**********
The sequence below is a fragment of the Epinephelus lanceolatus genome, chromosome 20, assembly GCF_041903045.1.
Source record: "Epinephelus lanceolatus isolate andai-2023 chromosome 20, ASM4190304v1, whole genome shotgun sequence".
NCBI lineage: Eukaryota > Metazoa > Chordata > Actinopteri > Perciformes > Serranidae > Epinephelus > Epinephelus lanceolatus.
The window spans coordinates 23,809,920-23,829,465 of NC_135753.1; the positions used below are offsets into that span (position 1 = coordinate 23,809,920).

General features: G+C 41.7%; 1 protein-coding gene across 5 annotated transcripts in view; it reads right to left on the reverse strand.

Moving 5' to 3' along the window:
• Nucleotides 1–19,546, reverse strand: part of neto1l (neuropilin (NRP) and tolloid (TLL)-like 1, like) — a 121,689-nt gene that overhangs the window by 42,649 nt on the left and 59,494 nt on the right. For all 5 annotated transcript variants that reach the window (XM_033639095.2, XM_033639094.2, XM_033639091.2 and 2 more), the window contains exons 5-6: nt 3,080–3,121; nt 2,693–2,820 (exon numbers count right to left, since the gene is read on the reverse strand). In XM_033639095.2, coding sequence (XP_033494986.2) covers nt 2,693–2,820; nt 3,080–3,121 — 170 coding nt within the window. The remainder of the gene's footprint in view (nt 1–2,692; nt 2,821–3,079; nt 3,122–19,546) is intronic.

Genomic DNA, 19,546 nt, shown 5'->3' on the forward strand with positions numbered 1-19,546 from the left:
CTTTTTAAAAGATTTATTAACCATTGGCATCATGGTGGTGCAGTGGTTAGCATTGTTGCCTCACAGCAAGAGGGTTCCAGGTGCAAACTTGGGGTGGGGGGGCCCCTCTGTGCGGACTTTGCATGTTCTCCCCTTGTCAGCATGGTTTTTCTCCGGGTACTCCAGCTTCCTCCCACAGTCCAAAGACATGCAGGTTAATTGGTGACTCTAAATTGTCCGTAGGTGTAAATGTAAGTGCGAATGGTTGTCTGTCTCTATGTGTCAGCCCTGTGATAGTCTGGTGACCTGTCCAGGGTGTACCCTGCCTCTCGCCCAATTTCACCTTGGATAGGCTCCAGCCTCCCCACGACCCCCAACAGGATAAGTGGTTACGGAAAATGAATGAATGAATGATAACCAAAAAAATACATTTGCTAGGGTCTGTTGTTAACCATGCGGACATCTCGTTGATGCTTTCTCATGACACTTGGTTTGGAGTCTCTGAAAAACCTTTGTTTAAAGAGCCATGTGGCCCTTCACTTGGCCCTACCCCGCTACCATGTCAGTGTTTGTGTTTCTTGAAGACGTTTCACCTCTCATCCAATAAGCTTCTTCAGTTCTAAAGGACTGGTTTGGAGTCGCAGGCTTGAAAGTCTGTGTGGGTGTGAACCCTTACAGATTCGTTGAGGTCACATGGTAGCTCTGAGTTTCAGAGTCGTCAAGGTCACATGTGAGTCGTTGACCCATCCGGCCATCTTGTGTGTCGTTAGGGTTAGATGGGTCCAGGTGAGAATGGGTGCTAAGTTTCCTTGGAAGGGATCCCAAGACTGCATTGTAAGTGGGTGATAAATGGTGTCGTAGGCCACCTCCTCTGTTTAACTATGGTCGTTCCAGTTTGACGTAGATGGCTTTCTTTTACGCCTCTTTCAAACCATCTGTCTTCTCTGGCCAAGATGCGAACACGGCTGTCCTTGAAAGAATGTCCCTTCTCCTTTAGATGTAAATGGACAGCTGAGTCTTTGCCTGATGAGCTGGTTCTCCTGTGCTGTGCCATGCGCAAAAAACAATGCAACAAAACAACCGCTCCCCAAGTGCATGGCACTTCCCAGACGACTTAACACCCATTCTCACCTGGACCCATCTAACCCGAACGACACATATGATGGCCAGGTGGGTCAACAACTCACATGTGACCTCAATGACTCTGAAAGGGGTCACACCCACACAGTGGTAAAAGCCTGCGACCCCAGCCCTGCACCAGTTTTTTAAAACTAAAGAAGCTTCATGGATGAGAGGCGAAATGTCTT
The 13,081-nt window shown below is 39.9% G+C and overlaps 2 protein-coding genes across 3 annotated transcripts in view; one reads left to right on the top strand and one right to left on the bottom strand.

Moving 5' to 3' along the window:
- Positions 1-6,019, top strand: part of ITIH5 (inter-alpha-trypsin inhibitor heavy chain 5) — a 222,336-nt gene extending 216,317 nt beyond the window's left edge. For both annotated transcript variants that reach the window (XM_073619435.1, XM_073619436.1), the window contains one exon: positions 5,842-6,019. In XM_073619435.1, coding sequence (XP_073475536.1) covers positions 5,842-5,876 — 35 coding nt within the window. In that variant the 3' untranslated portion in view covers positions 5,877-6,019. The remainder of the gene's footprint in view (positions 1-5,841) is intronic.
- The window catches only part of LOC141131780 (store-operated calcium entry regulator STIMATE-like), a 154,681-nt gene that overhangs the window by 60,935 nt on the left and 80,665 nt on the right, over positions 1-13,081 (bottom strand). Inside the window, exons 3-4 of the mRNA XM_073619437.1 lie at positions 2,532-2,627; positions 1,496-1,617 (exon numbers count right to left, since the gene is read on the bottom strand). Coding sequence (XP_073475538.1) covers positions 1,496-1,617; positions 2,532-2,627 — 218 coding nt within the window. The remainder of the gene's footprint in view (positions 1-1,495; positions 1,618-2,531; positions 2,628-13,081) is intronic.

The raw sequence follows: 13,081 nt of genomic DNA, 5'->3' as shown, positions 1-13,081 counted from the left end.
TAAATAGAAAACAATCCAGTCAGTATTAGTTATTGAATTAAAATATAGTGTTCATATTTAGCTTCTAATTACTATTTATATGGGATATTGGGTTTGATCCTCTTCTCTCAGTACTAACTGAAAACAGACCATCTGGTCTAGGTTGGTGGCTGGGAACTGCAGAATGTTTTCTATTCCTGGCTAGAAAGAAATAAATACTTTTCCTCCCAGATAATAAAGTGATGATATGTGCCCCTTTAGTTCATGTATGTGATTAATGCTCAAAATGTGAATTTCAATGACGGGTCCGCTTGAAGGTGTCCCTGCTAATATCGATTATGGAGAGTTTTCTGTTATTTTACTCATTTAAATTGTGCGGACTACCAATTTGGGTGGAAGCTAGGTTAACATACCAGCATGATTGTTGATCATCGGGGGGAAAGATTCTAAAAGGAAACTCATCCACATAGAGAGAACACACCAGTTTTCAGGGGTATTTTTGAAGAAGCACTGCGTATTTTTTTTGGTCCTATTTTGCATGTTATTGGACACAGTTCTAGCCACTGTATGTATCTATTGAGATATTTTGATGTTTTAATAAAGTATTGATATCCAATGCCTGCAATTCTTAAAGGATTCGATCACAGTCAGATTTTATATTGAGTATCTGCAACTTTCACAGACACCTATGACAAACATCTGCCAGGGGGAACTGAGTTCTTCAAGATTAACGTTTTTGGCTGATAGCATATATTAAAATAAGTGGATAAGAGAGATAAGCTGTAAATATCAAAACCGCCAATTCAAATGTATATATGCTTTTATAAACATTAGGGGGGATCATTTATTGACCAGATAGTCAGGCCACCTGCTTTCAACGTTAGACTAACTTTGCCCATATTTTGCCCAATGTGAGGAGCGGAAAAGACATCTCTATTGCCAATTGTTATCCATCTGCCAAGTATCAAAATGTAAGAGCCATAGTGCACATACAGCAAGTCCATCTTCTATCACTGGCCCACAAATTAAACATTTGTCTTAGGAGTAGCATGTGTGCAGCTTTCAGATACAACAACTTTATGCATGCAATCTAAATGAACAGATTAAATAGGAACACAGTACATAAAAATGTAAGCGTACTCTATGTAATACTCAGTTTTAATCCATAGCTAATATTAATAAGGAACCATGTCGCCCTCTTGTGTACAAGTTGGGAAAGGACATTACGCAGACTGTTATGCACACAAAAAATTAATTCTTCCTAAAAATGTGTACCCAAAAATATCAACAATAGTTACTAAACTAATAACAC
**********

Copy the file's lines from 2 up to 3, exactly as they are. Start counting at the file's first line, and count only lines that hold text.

Source record: "Epinephelus lanceolatus isolate andai-2023 chromosome 20, ASM4190304v1, whole genome shotgun sequence".
NCBI lineage: Eukaryota > Metazoa > Chordata > Actinopteri > Perciformes > Serranidae > Epinephelus > Epinephelus lanceolatus.